With that caveat out of the way, this is highly exciting. It reminds me of the story of “domesticated” silver foxes. There are two tracks through which one can filter these results. First, on a phenotypic level it looks like certain clusters of traits may go together. One of the major properties of organisms domesticated by humans is their tolerance of social density. Even domestic cats exhibit this tendency insofar as feral “colonies” are not uncommon. They may not hunt cooperatively, but they do seem to tolerate cohabitation reasonably well. This reflects I think a parallelism with a property necessarily associated with human beings; we’re incredibly social beings whose inter-personal networks exhibit a far greater level of complexity than seen amongst other mammals (perhaps even more than social insects, though this might be an apples to oranges comparison). Wildebeest and bison may roam in massive herds, but they are lacking in the many diverse levels and varieties of social units found in our own species, the “platoons” which taken together form a “society.”

The second track is one of genetics. Are the same genetic regions the targets of natural selection in divergent lineages? This tells us something about the role of contingency and constraint on the genetic architecture of living organisms. Consider a population which is “moving” through “adaptive landscapes.” The direction and speed of that movement is obviously going to be shaped by exogenous parameters of selection and drift. But these dynamic properties of evolutionary trajectories may also be impacted strongly by endogenous parameters of the genetic properties which need to vary in response to selection or drift. That is, there is a limit to the flexibility which collections of genes can exhibit over the short term to output a particular phenotypic result. Given infinite population sizes and infinite time to evolve one presumes that the full space of genetic and phenetic possibilities could be explored. But for the purposes of our analysis the genetic variation and the time required to explore the full space of possibilities is limited.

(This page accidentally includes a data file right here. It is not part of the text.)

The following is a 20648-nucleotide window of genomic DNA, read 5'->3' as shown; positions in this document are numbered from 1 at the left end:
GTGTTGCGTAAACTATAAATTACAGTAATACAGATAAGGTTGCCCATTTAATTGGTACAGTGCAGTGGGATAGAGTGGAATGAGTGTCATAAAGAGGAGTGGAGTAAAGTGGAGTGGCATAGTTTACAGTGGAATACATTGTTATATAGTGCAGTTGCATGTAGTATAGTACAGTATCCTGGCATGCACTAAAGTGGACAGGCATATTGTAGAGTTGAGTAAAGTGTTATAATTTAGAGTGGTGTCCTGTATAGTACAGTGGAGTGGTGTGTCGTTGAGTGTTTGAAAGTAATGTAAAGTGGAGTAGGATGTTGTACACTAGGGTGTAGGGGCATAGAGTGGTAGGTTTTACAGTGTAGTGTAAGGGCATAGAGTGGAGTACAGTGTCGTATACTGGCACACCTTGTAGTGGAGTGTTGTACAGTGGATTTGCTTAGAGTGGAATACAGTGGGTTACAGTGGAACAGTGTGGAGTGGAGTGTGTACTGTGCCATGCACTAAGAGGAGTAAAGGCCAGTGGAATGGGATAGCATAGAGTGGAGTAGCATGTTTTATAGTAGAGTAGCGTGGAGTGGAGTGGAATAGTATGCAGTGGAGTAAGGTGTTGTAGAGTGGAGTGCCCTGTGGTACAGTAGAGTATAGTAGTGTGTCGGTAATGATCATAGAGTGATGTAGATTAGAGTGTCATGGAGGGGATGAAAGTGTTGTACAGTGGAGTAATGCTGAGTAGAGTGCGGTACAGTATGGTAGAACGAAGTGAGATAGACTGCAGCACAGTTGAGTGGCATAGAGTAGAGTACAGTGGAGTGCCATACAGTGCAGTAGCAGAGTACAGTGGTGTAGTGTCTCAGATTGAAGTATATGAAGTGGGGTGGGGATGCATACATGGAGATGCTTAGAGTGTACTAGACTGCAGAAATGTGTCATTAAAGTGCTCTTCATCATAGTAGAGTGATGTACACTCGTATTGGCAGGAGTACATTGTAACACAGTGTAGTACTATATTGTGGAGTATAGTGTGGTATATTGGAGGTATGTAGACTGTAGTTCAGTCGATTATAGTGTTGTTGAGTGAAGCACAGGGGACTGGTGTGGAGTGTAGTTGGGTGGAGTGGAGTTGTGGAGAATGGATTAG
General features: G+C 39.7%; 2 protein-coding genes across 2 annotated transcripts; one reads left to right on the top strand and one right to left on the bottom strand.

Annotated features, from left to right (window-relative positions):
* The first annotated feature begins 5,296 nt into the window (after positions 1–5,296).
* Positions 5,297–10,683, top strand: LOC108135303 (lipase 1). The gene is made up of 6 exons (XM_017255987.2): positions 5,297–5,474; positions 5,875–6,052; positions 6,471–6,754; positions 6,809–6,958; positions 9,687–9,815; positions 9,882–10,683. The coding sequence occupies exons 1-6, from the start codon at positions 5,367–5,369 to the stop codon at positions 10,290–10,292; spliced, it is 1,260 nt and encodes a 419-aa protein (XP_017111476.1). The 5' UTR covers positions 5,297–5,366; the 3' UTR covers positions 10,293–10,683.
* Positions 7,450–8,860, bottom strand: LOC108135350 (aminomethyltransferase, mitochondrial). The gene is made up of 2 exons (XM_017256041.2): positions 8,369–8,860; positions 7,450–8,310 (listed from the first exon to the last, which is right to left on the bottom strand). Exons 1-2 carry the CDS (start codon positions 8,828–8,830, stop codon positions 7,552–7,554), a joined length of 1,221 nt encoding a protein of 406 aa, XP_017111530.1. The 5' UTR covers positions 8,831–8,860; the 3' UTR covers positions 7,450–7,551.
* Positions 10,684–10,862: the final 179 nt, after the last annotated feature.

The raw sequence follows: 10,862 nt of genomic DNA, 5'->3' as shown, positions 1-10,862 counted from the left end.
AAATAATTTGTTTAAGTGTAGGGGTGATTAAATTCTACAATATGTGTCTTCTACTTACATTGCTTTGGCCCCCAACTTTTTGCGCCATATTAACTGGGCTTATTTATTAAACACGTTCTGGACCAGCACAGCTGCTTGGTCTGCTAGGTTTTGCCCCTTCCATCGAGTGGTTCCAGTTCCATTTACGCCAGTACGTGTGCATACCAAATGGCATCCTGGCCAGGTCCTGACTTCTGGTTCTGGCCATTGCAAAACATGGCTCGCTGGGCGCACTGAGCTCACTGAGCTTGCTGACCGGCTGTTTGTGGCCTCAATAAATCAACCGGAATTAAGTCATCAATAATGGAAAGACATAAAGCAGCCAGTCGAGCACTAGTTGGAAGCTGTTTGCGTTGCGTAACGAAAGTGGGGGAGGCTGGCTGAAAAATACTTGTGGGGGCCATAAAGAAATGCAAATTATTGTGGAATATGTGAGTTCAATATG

Finally, going back to the distinction between types of selection, the whole argument is necessarily anthropocentric. I am a fan of anthropocentrism to some extent. I’m a human, and you are probably a human. Our nature is to look at the world from our own human perspective. The idea of domestication naturally requires a human reference, ergo, the “self-domestication” of humans. But the example of bonobo chimpanzees and their possible “self-domestication” suggests the limitation of the very framework of human directed artificial selection. Domestication and artificial selection are just subsets of the possibilities of selection, and by bracketing our thinking into the idea of “domestication” we may miss broad trends toward convergence across the tree of life. There may be a lot more “domestication” out there that we simply don’t pay close attention to because it lacks a human actor.